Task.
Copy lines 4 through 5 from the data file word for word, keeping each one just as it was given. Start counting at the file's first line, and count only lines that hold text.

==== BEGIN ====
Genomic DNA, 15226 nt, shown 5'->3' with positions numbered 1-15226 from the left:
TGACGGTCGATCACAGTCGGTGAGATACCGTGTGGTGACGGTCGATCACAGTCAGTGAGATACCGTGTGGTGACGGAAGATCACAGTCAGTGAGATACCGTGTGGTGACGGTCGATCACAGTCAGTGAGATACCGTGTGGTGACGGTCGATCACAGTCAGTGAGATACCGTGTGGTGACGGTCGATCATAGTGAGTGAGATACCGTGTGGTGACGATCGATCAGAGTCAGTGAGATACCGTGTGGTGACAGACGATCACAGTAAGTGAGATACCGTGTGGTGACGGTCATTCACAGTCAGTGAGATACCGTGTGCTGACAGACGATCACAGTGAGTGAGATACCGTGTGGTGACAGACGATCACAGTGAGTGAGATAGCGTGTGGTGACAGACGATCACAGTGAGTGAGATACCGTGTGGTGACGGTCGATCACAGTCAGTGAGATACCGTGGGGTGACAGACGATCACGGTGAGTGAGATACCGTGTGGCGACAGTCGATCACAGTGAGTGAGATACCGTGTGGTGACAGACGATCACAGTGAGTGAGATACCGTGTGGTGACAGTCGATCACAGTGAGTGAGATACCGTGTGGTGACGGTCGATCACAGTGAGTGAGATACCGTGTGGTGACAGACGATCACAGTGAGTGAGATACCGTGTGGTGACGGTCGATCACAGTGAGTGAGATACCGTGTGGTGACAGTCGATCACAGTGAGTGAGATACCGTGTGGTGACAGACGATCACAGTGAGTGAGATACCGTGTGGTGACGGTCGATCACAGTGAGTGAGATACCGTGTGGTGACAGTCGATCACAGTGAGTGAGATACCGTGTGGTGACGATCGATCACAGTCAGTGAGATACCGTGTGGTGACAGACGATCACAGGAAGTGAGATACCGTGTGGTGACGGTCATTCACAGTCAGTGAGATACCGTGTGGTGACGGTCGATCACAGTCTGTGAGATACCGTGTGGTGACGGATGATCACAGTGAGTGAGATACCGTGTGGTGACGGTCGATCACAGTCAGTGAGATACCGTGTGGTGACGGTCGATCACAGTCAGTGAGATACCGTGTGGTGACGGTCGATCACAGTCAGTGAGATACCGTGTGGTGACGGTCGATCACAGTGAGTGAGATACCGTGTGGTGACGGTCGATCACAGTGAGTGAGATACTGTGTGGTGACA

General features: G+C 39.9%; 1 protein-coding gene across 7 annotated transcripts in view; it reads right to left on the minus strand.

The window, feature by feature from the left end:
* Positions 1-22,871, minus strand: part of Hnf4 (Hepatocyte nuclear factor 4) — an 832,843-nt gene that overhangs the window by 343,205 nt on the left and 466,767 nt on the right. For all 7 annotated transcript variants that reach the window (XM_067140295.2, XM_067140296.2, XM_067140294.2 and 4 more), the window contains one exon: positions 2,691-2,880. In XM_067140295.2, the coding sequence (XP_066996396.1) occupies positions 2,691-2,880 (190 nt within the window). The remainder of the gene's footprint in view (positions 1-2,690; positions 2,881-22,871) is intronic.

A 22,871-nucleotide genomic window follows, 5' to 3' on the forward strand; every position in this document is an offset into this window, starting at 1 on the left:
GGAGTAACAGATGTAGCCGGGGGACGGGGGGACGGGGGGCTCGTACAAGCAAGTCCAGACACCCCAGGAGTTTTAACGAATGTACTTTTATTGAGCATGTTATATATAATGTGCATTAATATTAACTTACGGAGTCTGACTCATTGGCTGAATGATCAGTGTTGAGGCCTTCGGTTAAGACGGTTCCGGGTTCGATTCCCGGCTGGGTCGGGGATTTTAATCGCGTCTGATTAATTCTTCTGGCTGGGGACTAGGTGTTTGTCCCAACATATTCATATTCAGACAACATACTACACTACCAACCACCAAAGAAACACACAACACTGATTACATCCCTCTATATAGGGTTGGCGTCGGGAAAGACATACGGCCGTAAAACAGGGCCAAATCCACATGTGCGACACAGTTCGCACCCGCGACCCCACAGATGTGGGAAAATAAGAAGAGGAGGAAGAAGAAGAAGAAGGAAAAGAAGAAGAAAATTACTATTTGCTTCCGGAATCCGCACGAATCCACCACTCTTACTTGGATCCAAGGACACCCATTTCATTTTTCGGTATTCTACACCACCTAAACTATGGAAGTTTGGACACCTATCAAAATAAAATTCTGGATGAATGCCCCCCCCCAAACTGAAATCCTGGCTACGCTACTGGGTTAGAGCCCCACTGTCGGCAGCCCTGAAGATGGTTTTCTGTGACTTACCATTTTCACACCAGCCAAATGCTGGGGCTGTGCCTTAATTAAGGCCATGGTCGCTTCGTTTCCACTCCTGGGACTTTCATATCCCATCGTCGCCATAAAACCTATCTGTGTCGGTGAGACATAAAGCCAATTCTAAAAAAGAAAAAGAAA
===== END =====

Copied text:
The window, feature by feature from the left end:
* Positions 1-22,871, minus strand: part of Hnf4 (Hepatocyte nuclear factor 4) — an 832,843-nt gene that overhangs the window by 343,205 nt on the left and 466,767 nt on the right. For all 7 annotated transcript variants that reach the window (XM_067140295.2, XM_067140296.2, XM_067140294.2 and 4 more), the window contains one exon: positions 2,691-2,880. In XM_067140295.2, the coding sequence (XP_066996396.1) occupies positions 2,691-2,880 (190 nt within the window). The remainder of the gene's footprint in view (positions 1-2,690; positions 2,881-22,871) is intronic.